4. I was so mean to myself in high school and college. In high school, I would go days where my entire food consumption was a glass of orange juice in the morning. In college, I would not allow myself any food until dinner. I was so desperate to be “normal” that I would do anything. I’ve never written about it, but there was cutting, depression and a whole lot of self-hatred. It’s nice being on the other side of it now, but it’s hard to imagine that I was ever there in the first place.

    • It’s a painful place to revisit. I hold fast to my belief that discovering my journals and being able to reflect upon that time is a good thing, because it’s just another marker of how far I’ve come, but it’s hard too. It’s triggering, and sometimes fighting to make good decisions gets tiring, and horrible as it sounds, sometimes it’s easier to try to take the misguided shortcuts. Thankfully I *do* know better now but that doesn’t mean it’s always the easier choice.

  5. You are a strong beautiful woman. Life is all ups and downs… It is how we deal. You are amazing!!

    • As much as I wish I could just have a flat ride, I guess life wouldn’t be very interesting without the hills and valleys, huh?

  6. I second Erin’s comment. Brave, intelligent and inspirational to many.

    I also want to say that you’re a great writer! This read like an excerpt from a book πŸ™‚

    • Oh gawrsh, thank you so much, Heather!

  7. Good job, and I dont think it was embarrassing I think it was honest.

    • Thanks, Robin. It definitely makes it slightly less embarrassing to hear you say that. πŸ™‚

  8. Thank you.

  9. It is introspection like this that really shows how much you HAVE changed by being able to recognize how you can be your own worst enemy. You know i’m always here for you!!

    • Amen!

  10. Hello Gretchen,

    I read your story on calorie count and ended up here in your blog. I have to say you are an inspiration for me. What strength of character to get to where you are.. to see and deal with it all the way to where you are. Congratulations, you are an admirable person. Of course I am also on this conflict, I can assure you I know the feelings you describe in your diaries. I got to discover many of things you also did.. but I still have to fight hard my impulses and I do not always win. You sound like a great person to be friends with, pity I live in Argentina. Keep at it, you are doing so well!

    • Thank you so much. And who says just because we live far apart means we can’t be friends? πŸ™‚

  11. Gretchen – it takes a lot of strength to revisit those difficult times and to share it with the world. You’re a lot stronger than you think — and you had it all the time. I’m sure your post will help countless women with their own battles. Well done!

    • Hopefully it helps just to know that nobody is in this thing alone.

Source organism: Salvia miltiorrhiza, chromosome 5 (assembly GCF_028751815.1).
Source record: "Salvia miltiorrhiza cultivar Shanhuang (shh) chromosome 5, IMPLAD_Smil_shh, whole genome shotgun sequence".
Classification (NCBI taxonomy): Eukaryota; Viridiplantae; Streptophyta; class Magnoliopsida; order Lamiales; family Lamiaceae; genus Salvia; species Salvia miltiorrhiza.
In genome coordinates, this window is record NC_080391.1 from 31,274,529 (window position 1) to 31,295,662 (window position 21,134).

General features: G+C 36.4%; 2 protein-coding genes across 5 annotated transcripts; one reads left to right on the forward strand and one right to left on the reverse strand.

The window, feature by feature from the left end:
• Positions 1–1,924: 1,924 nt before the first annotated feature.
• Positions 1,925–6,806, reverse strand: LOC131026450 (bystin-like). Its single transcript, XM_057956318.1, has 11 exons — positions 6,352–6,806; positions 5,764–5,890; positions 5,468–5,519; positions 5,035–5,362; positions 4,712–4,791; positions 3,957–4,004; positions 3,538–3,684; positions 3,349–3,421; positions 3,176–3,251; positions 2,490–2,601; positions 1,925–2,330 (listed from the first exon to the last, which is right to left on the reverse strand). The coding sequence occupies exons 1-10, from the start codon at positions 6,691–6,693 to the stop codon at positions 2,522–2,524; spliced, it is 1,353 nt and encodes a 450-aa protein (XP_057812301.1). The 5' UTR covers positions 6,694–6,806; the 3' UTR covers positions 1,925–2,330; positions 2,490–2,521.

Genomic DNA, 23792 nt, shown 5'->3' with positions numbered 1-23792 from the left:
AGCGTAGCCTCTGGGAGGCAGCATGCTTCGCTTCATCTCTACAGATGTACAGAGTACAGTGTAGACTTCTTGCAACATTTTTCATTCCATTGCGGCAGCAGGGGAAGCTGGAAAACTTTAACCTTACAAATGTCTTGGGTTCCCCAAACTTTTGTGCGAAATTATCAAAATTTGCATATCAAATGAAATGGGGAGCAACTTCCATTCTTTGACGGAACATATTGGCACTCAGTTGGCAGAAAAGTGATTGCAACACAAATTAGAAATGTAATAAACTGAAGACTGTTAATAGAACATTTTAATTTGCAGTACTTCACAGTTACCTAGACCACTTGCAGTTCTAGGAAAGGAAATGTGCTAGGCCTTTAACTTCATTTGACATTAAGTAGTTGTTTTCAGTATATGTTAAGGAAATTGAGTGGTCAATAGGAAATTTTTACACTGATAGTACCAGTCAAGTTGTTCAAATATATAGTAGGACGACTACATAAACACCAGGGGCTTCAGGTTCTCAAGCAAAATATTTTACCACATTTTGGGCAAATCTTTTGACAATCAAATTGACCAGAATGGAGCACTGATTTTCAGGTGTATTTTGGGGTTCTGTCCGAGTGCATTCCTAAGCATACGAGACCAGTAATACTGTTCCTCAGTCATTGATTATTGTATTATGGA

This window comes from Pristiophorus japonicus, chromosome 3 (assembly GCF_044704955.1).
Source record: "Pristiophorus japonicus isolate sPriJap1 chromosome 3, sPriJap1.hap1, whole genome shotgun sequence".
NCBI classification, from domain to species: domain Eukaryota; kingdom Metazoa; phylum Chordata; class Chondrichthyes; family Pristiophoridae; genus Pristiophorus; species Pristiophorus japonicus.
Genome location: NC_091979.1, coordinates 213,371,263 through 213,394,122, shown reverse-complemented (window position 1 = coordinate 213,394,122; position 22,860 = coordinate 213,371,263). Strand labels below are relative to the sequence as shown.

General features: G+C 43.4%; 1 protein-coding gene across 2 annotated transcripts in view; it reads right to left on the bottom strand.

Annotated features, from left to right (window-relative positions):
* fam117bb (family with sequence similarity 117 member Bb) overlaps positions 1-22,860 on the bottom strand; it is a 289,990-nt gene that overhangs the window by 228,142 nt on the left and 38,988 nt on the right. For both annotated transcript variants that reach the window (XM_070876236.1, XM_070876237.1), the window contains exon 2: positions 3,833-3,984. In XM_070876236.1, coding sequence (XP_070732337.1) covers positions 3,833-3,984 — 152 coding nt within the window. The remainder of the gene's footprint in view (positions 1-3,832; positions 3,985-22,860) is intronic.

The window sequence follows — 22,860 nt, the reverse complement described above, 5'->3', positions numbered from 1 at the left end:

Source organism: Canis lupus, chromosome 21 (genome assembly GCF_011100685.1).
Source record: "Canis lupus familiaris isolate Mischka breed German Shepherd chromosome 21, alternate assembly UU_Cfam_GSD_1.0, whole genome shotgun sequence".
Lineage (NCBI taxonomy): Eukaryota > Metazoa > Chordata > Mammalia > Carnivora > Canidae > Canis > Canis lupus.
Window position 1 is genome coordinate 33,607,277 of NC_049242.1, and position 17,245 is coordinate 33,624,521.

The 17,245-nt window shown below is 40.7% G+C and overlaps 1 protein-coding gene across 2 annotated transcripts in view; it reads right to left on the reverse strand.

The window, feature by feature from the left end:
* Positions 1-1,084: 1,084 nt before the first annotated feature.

12. Gretchen, thank you for sharing this. You really hit the nail on the head with “wre re our own worst critics, ” and “I was my own Mean Girl.” Sad, but true, that we can – and usually do – hurt ourselves more than any other person or outside force could ever do. Thank you for for being honest about your fear of sliding back, and for sharing it in this forum, too. It seems to me, all of us on a journey to health can relate. You go, girl! πŸ™‚

    • It’s one of those things where I’m hoping that if I admit it, I’ll stop trying to run from it and just face it. I know that the rest of this journey is certainly never going to be perfect, and while overindulging and bingeing are two totally different things, it’s just hard sometimes. Here’s hoping…!

  13. Ok, so, this made me cry. I am so proud of you for being so honest and bare. I know not everyone has had at eating disorder, per say, but we all have our demons. I’ve had bad, really bad, anxiety issues, and I still can’t fully talk about all of it. Yes, happy hyper giddy me. Its so cliche, but, all that you used to be, allowed you to become where you are now, and motivate so many people. I heart you.

    • Oh Reems, thank you. I think that the same sort of thing applies to anything that someone struggles with — whether it be weight-specific or just a general destructive mindset or mentality. So your point is very apt.

  14. Gretchen, your honesty and openness continues to amaze me. I’m not surprised to hear you went through depression along with your disordered eating – I’m starting to think more and more that those things go hand-in-hand. It’s true, we are often our own worst enemies. I’m still fighting through my depression, and there are days where my mind reads EXACTLY like that first journal entry of yours – no matter how good of a wife, mother, or friend I am. If nothing else, I’ve learned that, just because someone looks “perfect” on the outside doesn’t mean they’re fighting their own horrible demons on the inside. I think people like you can really help women acknowledge their demons and fight them! I’m so happy you’ve corralled yours!